The combination of multimodal imaging and genomics provides a more comprehensive way for the study of mental illnesses and brain functions. Deep network-based data fusion models have been developed to capture their complex associations, resulting in improved diagnosis of diseases. However, deep learning models are often difficult to interpret, bringing about challenges for uncovering biological mechanisms using these models. In this work, we develop an interpretable multimodal fusion model to perform automated diagnosis and result interpretation simultaneously. We name it Grad-CAM guided convolutional collaborative learning (gCAM-CCL), which is achieved by combining intermediate feature maps with gradient-based weights. The gCAM-CCL model can generate interpretable activation maps to quantify pixel-level contributions of the input features. Moreover, the estimated activation maps are class-specific, which can therefore facilitate the identification of biomarkers underlying different groups. We validate the gCAM-CCL model on a brain imaging-genetic study, and demonstrate its applications to both the classification of cognitive function groups and the discovery of underlying biological mechanisms. Specifically, our analysis results suggest that during task-fMRI scans, several object recognition related regions of interests (ROIs) are activated followed by several downstream encoding ROIs. In addition, the high cognitive group may have stronger neurotransmission signaling while the low cognitive group may have problems in brain/neuron development due to genetic variations.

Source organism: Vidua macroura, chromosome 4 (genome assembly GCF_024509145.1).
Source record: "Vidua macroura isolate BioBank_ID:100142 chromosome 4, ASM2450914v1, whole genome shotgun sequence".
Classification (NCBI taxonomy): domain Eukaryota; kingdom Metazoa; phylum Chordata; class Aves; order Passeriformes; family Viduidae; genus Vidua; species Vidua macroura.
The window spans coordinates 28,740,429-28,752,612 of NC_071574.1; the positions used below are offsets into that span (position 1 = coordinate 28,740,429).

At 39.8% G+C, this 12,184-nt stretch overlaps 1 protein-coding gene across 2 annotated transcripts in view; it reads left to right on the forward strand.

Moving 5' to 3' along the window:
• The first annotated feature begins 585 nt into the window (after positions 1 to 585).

- brain functional connectivity
- multimodal fusion
ASJC Scopus subject areas
- Radiological and Ultrasound Technology
- Computer Science Applications
- Electrical and Electronic Engineering